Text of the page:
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High Cost of Medicine Blamed on Forex Scarcity, Others  

Stakeholders in the pharmaceutical industry have blamed the high cost of medicine on supply chain challenges, high inflation rates and Forex scarcity.

They lamented that the current depreciation of Nigeria’s currency has reduced purchasing power and affected drug production.

The stakeholders expressed these concerns at the 5th Annual International Conference of Nigerian Association of Foreign Trained Pharmacists, held in Sheraton Hotel, Lagos State.

The president of NAFTraph, Dr. John Ejezie complained that insecurity is also a big issue that needs urgent government attention.

He added that the country has continued to experience a paucity of goods and services in the healthcare sector.

While describing the challenges as a big obstacle for Nigerian pharmacists, Ejezie maintained the association will continue to reshape health indicators through community-based free wellness efforts.

He said, “These socio-economic menaces are experienced across the globe, and developing economies are disproportionately impacted due to non-robust socio-economic structures that may absorb such societal and economic shocks.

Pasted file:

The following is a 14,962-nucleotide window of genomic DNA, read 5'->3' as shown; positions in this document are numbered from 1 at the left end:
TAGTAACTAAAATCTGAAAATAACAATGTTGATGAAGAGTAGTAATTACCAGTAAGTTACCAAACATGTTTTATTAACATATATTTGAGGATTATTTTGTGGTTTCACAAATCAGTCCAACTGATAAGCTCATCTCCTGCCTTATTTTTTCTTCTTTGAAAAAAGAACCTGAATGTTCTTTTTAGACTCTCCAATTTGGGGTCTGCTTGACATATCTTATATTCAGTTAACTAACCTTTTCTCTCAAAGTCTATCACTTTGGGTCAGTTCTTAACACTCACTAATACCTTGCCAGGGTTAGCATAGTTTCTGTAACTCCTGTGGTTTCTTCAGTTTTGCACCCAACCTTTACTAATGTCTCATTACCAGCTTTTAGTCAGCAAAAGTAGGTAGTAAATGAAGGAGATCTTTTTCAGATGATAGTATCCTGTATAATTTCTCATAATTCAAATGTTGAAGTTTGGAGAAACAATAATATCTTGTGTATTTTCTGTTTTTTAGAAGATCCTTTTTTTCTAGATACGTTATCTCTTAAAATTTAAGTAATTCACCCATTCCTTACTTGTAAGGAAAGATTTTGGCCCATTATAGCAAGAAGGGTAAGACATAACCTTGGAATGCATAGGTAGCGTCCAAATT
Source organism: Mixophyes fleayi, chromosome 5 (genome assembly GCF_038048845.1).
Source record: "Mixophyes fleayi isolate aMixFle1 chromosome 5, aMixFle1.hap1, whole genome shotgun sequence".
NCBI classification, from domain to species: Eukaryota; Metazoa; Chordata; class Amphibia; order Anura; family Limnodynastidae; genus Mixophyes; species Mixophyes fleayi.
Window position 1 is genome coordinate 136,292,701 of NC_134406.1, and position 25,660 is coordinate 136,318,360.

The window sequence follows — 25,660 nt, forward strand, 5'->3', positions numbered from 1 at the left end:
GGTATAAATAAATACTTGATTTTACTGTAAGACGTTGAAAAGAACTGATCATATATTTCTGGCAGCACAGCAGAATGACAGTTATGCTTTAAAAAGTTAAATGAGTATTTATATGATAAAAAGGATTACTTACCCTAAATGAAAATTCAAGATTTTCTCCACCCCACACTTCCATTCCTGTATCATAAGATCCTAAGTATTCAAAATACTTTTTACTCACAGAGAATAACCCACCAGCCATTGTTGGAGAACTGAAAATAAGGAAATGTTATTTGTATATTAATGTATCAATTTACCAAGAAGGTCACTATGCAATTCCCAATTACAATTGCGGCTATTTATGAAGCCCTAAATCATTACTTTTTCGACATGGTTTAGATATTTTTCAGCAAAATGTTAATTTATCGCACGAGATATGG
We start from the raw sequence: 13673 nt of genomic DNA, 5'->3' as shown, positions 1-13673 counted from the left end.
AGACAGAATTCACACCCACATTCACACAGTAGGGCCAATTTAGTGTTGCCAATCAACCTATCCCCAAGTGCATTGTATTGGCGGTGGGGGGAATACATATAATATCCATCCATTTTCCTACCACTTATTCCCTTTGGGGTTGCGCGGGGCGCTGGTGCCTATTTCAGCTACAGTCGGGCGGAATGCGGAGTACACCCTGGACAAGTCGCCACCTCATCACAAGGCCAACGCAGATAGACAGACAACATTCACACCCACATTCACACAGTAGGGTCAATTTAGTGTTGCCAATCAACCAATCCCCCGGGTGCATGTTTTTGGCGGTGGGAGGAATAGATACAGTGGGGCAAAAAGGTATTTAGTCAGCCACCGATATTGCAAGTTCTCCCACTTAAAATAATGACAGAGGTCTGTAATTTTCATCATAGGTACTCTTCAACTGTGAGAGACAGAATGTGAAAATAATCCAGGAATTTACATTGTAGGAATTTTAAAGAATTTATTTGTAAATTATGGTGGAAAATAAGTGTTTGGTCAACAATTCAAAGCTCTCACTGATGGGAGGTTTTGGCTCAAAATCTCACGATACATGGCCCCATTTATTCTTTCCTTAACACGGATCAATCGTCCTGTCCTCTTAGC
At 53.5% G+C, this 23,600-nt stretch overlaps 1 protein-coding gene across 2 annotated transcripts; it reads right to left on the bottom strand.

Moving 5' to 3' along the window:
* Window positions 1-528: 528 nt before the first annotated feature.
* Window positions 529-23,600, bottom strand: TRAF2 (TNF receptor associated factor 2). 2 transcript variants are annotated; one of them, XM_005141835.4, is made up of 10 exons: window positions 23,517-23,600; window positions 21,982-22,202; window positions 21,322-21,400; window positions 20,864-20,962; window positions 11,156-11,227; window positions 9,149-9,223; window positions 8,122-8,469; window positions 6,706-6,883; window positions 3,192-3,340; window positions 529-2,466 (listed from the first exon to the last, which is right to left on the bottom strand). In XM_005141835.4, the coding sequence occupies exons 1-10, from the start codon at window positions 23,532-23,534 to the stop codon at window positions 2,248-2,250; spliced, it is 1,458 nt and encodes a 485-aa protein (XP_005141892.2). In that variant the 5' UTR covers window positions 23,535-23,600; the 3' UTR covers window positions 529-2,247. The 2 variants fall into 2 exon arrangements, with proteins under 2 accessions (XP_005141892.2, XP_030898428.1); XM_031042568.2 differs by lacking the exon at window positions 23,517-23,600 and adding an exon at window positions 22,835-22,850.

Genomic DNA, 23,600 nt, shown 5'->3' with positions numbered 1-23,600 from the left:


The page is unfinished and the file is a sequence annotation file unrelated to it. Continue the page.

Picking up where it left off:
Read Also: NAIP: Essential Drugs Scarcity Worsens Health Indices

“Despite all these societal menaces and socio-economic challenges, we cannot let those wonderful dreams and aspirations dissipate, or anyone or circumstances kill them.”

On his part, the Chief Executive Officer of Archy Pharmaceuticals Limited, Dr. Uzoma Ihenatu, described the present economic downturn as a self-inflicted one.

He insisted that the challenges facing the country only need a strong political will to tackle it, adding, “This economic downturn has truly worsened everything in terms of regulation, staff management and all.

“The price of raw materials, packaging, diesel and all have increased, and this will at the end of the day affect the price we push out there.

“The way forward is to take it out because our problem is self-inflicted, and it is something we can solve when we are ready to.

“The hope I have for the country is for things to turn around because it is easy to change the country for the better. Our leaders know that, and I hope they will do that soon.”

In his remarks, a community physician at the John Hopkins University, Baltimore, United States of America, Dr. Terrance Baker stressed the need for the Nigerian government to tackle poverty to be able to achieve a positive health outcome.

He urged the government to tackle insecurity, cultural discrimination, among other societal issues affecting the country so as to achieve quality health delivery for Nigerians.